Caxangá Suspension Bridge, Recife

Lúcia Gaspar
Joaquim Nabuco Foundation Librarian
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The Caxangá suspension bridge over the Capibaribe River was the first of its kind to be constructed in Brazil, and possibly in South America.
The project was urgent and necessary to facilitate the transportation and exportation of produce, especially sugar, to the Port of Recife, the most important in Northeast Brazil, as well as improve communication between the Pernambuco’s coast and the Northern Forest zone and Semi-arid region.
Previously, the route was the Pau D’Alho Road, from which ran various paths to sugarcane factories and settlements.
The road was cut by the Capibaribe at a specific point in Caxangá where the relationship between the ground and the riverbed was very uneven, forming an escarpment, which explained why a wooden bridge hadn’t been built at the location, as was common at the time. Very tall pillars would have been necessary, and there were no Brazilian technicians with enough experience to build them with safety.
The project was commissioned to French engineer  Louis Léger Vauthier in June 1842, when he was Chief engineer of Public Works of the Pernambuco Province, during the administration of Francisco do Rego Barros, the Count of Boa Vista, and approved two months later.
 Vauthier decided on the construction of a suspension bridge, despite being a more expensive option than wooden pillars, because, according to his justification, “with the necessary care it will last at least one hundred years” as opposed to the other option, “in which ten years is the average of its duration”.
Not taken into account was the fact that for wooden structures, the building techniques and how to maintain them were well-known and widespread in Pernambuco, while those of the suspension bridge with metal cables was totally unknown.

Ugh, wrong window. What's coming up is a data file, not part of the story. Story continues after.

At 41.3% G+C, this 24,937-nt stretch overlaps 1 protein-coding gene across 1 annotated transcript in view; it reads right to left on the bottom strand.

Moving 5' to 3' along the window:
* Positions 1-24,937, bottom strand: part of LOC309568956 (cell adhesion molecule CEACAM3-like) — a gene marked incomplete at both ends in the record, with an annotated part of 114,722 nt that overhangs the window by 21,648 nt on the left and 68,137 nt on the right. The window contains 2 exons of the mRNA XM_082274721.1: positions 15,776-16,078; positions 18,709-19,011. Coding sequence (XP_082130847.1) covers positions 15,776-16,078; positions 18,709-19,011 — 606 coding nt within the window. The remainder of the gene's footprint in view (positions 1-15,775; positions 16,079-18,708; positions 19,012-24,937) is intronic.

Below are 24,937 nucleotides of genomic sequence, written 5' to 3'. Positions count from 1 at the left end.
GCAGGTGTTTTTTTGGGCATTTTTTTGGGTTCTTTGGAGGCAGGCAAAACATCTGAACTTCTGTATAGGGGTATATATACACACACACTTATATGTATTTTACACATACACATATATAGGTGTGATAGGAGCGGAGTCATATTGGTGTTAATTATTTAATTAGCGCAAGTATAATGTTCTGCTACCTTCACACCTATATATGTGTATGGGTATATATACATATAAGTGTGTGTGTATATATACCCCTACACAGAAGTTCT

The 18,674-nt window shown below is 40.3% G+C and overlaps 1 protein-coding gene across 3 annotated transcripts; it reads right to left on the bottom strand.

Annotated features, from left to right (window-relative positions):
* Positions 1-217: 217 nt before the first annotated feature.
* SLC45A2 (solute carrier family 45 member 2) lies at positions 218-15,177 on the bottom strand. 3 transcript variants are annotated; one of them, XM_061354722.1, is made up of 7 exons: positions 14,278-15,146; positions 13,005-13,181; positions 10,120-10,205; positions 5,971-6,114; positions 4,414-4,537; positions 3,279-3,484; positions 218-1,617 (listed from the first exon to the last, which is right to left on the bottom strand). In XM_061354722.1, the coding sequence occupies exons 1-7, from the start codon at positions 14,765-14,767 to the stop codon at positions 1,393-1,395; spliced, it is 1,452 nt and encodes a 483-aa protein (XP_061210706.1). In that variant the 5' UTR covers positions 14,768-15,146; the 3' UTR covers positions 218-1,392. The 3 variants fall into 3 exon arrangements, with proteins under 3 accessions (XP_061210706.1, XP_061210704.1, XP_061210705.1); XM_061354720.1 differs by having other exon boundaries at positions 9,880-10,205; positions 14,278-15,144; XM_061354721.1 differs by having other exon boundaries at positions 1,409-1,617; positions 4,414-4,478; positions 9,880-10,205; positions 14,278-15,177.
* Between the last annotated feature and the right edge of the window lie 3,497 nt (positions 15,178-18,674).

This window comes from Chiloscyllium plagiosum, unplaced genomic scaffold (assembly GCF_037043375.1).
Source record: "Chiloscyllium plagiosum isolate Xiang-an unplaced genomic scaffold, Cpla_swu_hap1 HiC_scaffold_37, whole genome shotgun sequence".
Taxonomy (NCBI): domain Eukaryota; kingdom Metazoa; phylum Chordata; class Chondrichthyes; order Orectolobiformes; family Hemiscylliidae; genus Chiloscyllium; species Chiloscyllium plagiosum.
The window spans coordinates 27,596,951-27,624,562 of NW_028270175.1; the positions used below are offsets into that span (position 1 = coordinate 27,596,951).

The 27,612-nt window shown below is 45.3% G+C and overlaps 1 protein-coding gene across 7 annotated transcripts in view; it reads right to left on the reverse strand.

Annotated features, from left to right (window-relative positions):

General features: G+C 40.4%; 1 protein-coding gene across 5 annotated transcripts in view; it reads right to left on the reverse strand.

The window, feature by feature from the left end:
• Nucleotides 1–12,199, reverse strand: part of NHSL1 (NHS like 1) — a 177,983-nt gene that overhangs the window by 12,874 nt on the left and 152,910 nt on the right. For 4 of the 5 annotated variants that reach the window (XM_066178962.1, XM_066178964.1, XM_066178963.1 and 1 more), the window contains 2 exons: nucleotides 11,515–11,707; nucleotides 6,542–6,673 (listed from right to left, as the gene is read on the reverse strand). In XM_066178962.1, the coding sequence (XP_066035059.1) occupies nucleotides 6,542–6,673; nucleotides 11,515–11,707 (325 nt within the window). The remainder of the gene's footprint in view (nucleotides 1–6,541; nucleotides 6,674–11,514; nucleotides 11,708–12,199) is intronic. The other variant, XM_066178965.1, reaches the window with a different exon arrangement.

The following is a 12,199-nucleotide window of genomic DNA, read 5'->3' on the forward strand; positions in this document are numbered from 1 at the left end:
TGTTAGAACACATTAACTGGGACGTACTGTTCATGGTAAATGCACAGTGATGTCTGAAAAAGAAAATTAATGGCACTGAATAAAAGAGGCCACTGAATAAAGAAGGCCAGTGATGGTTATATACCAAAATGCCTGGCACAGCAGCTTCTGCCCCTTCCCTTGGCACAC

Work began at the end of 1842, but only concluded in 1845, after various problems with the workers, the quality of materials used, and the lack of funds.
The budget ran out before the project was finished, so complementary funds had to be authorised. It was initially expected to cost 36:762$000 contos de réis (36,762,000 million-reals), but reached a total of 54:115$069 (54,115,069 million-reals), as Vauthier himself informed when presenting the costs to the Count of Boa Vista, Provincial President.
The bridge had a span of approximately 60 metres, a width of 5.50m “which is sufficient to establish on the two sides passage for people on foot and in the middle a path of 20 palms where two cars can pass easily.” It was composed of two arches on the base, in whose foundations wood taken from other bridges was used, with the bridge’s abutments made in brick and finished with calcium-based cement.

In 1869, 24 years after it was finished, the Caxangá suspension bridge was devastated and destroyed by a flooding of the Capibaribe River.
In its place, a new bridge was built in 1871, completely made of iron and at a cost of 100:000$000 contos de réis (100,000,000 million-reals).
Recife, 22 October 2004.
(Updated on 8 September 2009).

Translated by Peter Leamy, February 2012.


COSTA, Francisco Augusto Pereira da. Anais pernambucanos. 2.ed. Recife: Fundarpe. Diretoria de Assuntos Culturais, 1983. v.9, p.509. (Coleção pernambucana, 2a. fase).

SOUTO MAIOR, Paulo Martin. A ponte suspensa de Caxangá. Clio Série História do Nordeste,Recife, n.19, p.195-206, 2001.


Fonte: GASPAR, Lúcia. Caxangá Suspension Bridge, Recife. Pesquisa Escolar Online, Fundação Joaquim Nabuco, Recife. Disponível em: <http://basilio.fundaj.gov.br/pesquisaescolar/>. Acesso em: dia  mês ano. Ex: 6 ago. 2009.



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